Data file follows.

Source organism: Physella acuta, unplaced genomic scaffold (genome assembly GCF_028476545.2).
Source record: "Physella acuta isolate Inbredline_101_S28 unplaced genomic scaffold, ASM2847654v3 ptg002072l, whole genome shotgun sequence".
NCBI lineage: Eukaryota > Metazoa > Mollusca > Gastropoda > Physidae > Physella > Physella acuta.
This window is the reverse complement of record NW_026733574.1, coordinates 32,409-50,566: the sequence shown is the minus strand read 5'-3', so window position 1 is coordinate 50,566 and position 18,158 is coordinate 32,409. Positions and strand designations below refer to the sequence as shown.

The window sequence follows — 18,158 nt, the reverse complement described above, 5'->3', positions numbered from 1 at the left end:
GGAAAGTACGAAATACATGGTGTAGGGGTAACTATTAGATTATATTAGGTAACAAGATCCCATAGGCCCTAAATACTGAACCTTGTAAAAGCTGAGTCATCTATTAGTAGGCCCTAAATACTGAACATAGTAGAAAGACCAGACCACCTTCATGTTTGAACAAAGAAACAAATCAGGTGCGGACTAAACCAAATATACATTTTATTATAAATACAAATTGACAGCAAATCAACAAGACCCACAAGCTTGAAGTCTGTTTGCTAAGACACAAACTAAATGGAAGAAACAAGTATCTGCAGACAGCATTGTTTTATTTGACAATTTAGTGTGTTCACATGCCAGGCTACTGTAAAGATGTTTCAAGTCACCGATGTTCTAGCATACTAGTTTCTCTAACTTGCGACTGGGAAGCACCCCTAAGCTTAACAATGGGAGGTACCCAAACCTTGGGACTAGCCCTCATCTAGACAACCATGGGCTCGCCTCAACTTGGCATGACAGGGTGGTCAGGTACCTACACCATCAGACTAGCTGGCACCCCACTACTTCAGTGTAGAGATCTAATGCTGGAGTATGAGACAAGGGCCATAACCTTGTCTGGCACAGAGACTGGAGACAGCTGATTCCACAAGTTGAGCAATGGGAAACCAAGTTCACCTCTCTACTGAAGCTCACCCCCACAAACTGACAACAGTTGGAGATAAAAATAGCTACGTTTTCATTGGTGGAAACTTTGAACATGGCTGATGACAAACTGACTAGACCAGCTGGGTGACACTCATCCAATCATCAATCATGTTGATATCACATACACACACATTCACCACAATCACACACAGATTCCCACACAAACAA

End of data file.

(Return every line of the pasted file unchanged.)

Source organism: Physella acuta, unplaced genomic scaffold (genome assembly GCF_028476545.2).
Source record: "Physella acuta isolate Inbredline_101_S28 unplaced genomic scaffold, ASM2847654v3 ptg002072l, whole genome shotgun sequence".
NCBI lineage: Eukaryota > Metazoa > Mollusca > Gastropoda > Physidae > Physella > Physella acuta.
This window is the reverse complement of record NW_026733574.1, coordinates 32,409-50,566: the sequence shown is the minus strand read 5'-3', so window position 1 is coordinate 50,566 and position 18,158 is coordinate 32,409. Positions and strand designations below refer to the sequence as shown.

The window sequence follows — 18,158 nt, the reverse complement described above, 5'->3', positions numbered from 1 at the left end:
GGAAAGTACGAAATACATGGTGTAGGGGTAACTATTAGATTATATTAGGTAACAAGATCCCATAGGCCCTAAATACTGAACCTTGTAAAAGCTGAGTCATCTATTAGTAGGCCCTAAATACTGAACATAGTAGAAAGACCAGACCACCTTCATGTTTGAACAAAGAAACAAATCAGGTGCGGACTAAACCAAATATACATTTTATTATAAATACAAATTGACAGCAAATCAACAAGACCCACAAGCTTGAAGTCTGTTTGCTAAGACACAAACTAAATGGAAGAAACAAGTATCTGCAGACAGCATTGTTTTATTTGACAATTTAGTGTGTTCACATGCCAGGCTACTGTAAAGATGTTTCAAGTCACCGATGTTCTAGCATACTAGTTTCTCTAACTTGCGACTGGGAAGCACCCCTAAGCTTAACAATGGGAGGTACCCAAACCTTGGGACTAGCCCTCATCTAGACAACCATGGGCTCGCCTCAACTTGGCATGACAGGGTGGTCAGGTACCTACACCATCAGACTAGCTGGCACCCCACTACTTCAGTGTAGAGATCTAATGCTGGAGTATGAGACAAGGGCCATAACCTTGTCTGGCACAGAGACTGGAGACAGCTGATTCCACAAGTTGAGCAATGGGAAACCAAGTTCACCTCTCTACTGAAGCTCACCCCCACAAACTGACAACAGTTGGAGATAAAAATAGCTACGTTTTCATTGGTGGAAACTTTGAACATGGCTGATGACAAACTGACTAGACCAGCTGGGTGACACTCATCCAATCATCAATCATGTTGATATCACATACACACACATTCACCACAATCACACACAGATTCCCACACAAACAA